Verse 34 related how God will bring back the dispersed nation of Israel from among the people and countries where they have been scattered. That regathering is to be by His omnipotent (all mighty) outstretched hand and arm of fury, or accompanied with judgment upon them, even to the final "round-up," Jeremiah 21. It is not all over yet; He will yet rule over them, Luke 1:32-33.

Verse 35 declares that the Lord will bring Israel, in her desperation and judgment of fury, into the "wilderness of the people," the masses of the gentile world, not "the wilderness of wild beasts," where they once were judged forty years in the midst of roaring lions, howling wolves and jackals, and scorpions and serpents, Deuteronomy 8:15; Deuteronomy 32:10; Isaiah 30:6. God will plead with them there as a plaintiff in court pleads against a defendant, "face to face." For God acts justly in all His acts, Daniel 12:1; Zechariah 13:8-9; Zechariah 14:2-3; Jeremiah 2:9; Micah 6:2.

Verse 36 assures them that as God pled with their fathers, to purify themselves and follow Moses in leaving Egypt behind, with her oppressions and pollutions and abominations of idols; So would He plead in longsuffering toward them in the latter days, Numbers 14:21-23; Numbers 14:28-29; Numbers 20:5; Numbers 21:5; Deuteronomy 8:1. He later destroyed in the wilderness them that believed not Judges 1:8.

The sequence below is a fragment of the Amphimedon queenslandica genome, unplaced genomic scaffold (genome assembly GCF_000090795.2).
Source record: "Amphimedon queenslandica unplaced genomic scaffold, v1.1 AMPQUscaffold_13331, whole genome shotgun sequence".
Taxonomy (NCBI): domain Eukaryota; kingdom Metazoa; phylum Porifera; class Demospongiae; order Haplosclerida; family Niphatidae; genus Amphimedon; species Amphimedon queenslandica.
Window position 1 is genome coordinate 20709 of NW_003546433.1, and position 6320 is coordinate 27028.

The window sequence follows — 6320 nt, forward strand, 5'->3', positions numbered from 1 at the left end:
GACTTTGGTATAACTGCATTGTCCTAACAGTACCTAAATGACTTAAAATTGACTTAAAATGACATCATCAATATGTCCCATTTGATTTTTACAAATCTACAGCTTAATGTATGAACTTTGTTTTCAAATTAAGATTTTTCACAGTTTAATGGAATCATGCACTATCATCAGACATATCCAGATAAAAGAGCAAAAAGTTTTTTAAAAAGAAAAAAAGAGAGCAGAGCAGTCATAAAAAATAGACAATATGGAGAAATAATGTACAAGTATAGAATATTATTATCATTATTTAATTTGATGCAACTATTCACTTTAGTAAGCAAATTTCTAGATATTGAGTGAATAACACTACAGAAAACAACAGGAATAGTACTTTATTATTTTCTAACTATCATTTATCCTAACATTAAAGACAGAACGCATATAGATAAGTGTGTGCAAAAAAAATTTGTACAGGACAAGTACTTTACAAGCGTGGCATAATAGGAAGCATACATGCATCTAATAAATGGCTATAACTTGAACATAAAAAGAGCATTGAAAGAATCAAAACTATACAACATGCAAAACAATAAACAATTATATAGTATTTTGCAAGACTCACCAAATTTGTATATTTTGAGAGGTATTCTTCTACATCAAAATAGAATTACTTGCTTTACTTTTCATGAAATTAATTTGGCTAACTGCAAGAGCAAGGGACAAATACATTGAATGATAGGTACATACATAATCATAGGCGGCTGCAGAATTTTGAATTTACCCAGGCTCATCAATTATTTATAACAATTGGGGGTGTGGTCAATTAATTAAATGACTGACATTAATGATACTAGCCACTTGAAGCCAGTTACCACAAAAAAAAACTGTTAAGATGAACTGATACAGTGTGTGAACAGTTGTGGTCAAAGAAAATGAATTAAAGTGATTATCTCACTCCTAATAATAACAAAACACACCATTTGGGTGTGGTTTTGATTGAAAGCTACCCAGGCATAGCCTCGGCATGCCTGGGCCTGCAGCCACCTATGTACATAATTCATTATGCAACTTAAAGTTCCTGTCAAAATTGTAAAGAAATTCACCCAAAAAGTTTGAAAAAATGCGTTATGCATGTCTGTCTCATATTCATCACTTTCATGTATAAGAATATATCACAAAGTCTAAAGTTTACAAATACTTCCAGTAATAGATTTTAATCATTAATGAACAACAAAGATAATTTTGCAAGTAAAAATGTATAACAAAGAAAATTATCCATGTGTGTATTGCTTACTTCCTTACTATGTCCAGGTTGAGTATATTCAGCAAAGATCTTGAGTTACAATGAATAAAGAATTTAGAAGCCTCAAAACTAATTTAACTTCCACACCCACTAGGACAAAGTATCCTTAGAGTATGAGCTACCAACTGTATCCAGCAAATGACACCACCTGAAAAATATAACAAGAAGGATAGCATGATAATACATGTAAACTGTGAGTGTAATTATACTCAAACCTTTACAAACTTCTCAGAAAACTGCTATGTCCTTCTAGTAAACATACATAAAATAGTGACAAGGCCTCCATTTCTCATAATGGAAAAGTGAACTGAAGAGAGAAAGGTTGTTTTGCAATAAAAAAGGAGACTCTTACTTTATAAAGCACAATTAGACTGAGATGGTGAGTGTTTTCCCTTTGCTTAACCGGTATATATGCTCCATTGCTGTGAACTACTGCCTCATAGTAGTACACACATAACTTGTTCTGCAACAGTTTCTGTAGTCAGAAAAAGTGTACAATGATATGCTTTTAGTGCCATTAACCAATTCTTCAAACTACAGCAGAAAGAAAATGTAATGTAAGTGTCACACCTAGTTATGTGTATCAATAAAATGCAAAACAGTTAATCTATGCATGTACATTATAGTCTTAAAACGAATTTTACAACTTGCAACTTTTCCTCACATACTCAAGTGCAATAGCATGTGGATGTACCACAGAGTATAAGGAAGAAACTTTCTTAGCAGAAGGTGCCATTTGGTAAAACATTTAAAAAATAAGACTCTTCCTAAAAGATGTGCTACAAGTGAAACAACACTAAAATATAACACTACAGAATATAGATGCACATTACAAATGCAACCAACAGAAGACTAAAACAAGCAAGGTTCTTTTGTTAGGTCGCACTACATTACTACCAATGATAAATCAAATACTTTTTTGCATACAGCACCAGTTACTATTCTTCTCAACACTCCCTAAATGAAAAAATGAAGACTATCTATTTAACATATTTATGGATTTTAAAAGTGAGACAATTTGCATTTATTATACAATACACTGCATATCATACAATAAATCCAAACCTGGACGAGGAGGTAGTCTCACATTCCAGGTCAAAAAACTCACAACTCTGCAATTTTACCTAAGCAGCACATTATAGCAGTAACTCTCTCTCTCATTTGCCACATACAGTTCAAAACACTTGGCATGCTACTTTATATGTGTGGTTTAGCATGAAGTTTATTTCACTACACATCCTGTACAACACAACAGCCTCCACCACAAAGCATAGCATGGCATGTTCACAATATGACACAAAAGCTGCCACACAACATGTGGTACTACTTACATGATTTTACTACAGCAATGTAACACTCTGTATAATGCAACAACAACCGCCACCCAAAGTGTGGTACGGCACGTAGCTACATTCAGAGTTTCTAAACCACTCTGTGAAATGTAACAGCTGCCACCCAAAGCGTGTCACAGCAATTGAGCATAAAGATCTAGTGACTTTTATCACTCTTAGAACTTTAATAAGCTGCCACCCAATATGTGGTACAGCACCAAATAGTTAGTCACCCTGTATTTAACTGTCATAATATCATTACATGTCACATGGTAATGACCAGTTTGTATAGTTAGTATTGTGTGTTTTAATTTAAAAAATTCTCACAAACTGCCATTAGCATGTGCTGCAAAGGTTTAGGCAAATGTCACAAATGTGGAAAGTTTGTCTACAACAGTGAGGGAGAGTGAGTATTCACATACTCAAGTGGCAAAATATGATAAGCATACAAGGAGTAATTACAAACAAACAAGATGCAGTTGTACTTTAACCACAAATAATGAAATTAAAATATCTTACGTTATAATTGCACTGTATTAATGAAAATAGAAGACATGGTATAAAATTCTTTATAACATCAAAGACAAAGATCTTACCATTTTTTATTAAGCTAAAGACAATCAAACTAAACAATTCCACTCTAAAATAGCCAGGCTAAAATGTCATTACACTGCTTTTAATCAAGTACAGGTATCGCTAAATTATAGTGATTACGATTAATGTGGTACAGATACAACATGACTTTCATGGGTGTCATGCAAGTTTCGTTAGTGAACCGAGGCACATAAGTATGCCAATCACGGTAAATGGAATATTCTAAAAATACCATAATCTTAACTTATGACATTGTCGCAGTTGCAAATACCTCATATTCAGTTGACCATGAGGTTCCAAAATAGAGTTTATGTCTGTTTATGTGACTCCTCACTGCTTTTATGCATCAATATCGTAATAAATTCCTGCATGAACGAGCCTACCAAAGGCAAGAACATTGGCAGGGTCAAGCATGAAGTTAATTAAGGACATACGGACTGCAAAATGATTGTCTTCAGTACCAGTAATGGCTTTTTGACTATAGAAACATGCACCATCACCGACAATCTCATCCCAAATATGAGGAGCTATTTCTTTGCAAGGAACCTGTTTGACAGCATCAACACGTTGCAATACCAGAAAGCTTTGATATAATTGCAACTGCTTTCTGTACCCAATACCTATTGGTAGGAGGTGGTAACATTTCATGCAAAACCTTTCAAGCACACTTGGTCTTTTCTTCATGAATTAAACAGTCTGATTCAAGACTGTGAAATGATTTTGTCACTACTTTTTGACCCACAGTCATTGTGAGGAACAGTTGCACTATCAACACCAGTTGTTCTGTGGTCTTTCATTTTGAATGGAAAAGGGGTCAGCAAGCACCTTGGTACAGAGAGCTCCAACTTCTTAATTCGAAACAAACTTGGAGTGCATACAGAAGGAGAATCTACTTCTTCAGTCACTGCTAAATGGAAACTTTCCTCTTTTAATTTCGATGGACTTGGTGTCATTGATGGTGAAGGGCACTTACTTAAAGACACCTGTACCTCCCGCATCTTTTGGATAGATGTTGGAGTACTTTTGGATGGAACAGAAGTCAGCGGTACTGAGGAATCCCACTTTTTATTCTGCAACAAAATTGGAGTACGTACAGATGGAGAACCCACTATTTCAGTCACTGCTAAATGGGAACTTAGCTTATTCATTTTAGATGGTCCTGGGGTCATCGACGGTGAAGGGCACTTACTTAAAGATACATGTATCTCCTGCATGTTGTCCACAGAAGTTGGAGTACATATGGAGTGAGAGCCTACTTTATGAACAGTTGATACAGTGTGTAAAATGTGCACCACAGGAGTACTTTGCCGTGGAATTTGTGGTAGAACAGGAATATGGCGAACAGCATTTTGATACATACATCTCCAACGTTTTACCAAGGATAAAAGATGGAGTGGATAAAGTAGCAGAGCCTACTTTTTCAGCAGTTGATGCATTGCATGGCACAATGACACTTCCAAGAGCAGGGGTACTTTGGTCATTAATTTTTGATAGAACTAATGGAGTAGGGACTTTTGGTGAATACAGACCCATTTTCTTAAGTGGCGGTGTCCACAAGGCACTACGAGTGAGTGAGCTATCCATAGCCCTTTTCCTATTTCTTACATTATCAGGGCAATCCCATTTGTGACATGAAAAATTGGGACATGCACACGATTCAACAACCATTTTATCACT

Verse 37 explains that He would cause them to "pass under the rod," as a shepherd counts his sheep, Leviticus 27:32. He counts them, examines them, as they pass under the rod, because He cares for them. If any is wounded He cares for it, Jeremiah 33:13. He pledges, even yet, to bring them into the bond of the covenant He made with them, Micah 7:14; Exodus 19:1-8; Hosea 11:4.

Verse 38 asserts that in their dispersion and final regathering to their land God will purge or separate from among them the rebels and repeated transgressors, not permitting them to be in the regathering, v. 33. Then will they recognize that He is the Lord, Numbers 14:30; Jeremiah 44:14; Hebrews 4:6.

Verse 39 challenges them to go and do as they please, as free moral agents, if they think they can do so, and escape His fury; But as long as they worshipped idols, they were charged to pollute His name no more, by using it in association with false gods, Judges 10:14; Psalms 81:12; Amos 4:4. The tone of address is one of irony as found Ecclesiastes 11:9; Revelation 22:11; Psalms 81:12; Proverbs 21:27.

Verse 40 declares that the Lord will be served one day by all of the house of Israel, bringing gifts to Him in the heights of His holy mountain (Mount Zion) Isaiah 2:2. There He will receive from them, at Mt Moriah, all the firstfruits of their oblations and their holy sacrificial things, as they voluntarily bring them to Him with praise and glory, Isaiah 56:7; Isaiah 60:7; Zechariah 8:20; Malachi 3:4; Romans 12:1.